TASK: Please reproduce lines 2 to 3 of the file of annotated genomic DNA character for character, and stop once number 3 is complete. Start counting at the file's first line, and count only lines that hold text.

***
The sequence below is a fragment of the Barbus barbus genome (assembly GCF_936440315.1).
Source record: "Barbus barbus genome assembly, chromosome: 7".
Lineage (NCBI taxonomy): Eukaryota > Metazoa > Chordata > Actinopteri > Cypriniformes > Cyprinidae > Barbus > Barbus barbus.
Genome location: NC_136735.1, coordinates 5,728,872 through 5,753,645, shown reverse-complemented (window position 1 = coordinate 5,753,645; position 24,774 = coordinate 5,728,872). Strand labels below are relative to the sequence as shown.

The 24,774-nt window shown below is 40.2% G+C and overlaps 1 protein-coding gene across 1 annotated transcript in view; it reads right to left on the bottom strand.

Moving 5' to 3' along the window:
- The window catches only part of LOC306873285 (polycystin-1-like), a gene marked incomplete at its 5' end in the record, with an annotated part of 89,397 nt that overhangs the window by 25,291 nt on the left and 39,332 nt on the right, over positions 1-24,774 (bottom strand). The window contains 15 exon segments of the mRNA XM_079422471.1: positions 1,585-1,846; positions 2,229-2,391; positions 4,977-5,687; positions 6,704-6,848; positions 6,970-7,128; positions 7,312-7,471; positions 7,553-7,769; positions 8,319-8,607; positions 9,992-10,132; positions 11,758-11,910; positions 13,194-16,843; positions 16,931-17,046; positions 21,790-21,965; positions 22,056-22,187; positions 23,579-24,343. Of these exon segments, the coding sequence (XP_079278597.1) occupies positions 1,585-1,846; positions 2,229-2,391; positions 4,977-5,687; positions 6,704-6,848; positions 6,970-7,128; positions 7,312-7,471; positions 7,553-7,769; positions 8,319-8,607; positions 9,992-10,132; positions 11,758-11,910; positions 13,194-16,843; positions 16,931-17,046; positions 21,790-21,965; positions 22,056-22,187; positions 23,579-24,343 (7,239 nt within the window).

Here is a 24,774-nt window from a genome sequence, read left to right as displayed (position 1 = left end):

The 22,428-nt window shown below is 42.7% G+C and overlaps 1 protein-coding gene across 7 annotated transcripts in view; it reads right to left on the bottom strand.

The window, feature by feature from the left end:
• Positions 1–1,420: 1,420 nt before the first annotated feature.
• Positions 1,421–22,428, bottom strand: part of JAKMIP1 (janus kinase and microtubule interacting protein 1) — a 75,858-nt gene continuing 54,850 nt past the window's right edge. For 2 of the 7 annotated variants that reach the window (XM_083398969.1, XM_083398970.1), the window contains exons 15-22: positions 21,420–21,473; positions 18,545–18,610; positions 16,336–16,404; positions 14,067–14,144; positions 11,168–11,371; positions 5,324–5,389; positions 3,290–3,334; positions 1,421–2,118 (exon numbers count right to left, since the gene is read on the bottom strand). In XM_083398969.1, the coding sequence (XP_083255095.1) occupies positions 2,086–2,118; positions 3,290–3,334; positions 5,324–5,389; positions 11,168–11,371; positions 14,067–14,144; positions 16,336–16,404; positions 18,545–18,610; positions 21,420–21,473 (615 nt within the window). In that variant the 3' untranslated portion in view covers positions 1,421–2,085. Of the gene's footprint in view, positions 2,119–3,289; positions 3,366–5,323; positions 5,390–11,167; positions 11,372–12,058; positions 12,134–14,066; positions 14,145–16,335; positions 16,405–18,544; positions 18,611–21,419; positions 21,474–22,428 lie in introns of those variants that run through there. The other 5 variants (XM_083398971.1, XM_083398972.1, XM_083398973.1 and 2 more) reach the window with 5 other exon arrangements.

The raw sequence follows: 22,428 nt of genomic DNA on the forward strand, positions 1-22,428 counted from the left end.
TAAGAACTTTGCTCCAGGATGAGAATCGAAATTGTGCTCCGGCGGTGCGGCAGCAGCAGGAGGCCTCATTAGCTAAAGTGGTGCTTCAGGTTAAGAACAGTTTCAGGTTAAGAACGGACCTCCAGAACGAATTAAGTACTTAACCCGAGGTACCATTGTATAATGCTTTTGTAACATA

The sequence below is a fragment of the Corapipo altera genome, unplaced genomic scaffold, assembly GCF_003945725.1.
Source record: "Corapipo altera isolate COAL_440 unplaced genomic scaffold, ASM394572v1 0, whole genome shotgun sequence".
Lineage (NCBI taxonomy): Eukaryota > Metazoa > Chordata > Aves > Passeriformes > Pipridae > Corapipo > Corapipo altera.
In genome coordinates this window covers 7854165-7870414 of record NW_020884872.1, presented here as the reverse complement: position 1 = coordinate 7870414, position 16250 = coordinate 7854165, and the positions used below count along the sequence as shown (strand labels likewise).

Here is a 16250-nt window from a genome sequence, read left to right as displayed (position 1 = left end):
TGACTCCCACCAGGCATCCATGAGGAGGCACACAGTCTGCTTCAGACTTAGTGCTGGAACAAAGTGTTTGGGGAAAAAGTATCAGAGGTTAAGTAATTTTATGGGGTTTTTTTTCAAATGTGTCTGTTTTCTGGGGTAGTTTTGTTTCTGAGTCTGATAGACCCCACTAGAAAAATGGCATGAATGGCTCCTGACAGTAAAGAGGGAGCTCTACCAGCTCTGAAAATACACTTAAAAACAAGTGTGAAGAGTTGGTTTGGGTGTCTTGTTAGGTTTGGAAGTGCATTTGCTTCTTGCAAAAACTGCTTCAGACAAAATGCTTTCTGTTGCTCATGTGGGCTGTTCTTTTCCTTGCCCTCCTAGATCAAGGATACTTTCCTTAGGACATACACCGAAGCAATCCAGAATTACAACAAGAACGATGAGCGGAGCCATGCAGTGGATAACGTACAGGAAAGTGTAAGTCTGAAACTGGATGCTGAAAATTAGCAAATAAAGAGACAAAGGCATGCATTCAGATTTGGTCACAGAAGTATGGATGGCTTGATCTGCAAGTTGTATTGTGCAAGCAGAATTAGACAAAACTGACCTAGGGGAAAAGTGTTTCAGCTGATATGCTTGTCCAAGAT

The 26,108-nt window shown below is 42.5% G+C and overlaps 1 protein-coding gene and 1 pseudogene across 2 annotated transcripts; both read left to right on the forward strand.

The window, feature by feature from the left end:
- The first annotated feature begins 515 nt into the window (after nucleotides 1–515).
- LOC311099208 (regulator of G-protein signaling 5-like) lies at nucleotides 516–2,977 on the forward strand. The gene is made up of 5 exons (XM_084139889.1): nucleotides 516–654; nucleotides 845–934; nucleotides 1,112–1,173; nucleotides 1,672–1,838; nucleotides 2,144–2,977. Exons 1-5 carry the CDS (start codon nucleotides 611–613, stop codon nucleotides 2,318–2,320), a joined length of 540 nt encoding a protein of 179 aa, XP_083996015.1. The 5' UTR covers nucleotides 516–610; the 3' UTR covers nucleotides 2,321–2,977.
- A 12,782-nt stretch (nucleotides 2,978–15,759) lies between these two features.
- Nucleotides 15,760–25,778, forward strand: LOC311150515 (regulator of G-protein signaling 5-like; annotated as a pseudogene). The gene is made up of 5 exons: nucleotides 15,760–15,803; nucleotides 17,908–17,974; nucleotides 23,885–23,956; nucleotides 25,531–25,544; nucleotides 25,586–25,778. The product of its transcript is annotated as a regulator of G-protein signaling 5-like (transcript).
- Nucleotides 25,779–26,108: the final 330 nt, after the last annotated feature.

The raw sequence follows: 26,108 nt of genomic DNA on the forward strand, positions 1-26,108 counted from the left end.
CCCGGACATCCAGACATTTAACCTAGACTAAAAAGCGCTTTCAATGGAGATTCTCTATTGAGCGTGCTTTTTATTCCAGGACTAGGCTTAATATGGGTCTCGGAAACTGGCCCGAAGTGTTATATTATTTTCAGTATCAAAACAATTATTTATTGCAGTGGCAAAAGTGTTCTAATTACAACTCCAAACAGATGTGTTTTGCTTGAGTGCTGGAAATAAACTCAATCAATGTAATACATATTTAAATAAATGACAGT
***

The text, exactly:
Source record: "Barbus barbus genome assembly, chromosome: 7".
Lineage (NCBI taxonomy): Eukaryota > Metazoa > Chordata > Actinopteri > Cypriniformes > Cyprinidae > Barbus > Barbus barbus.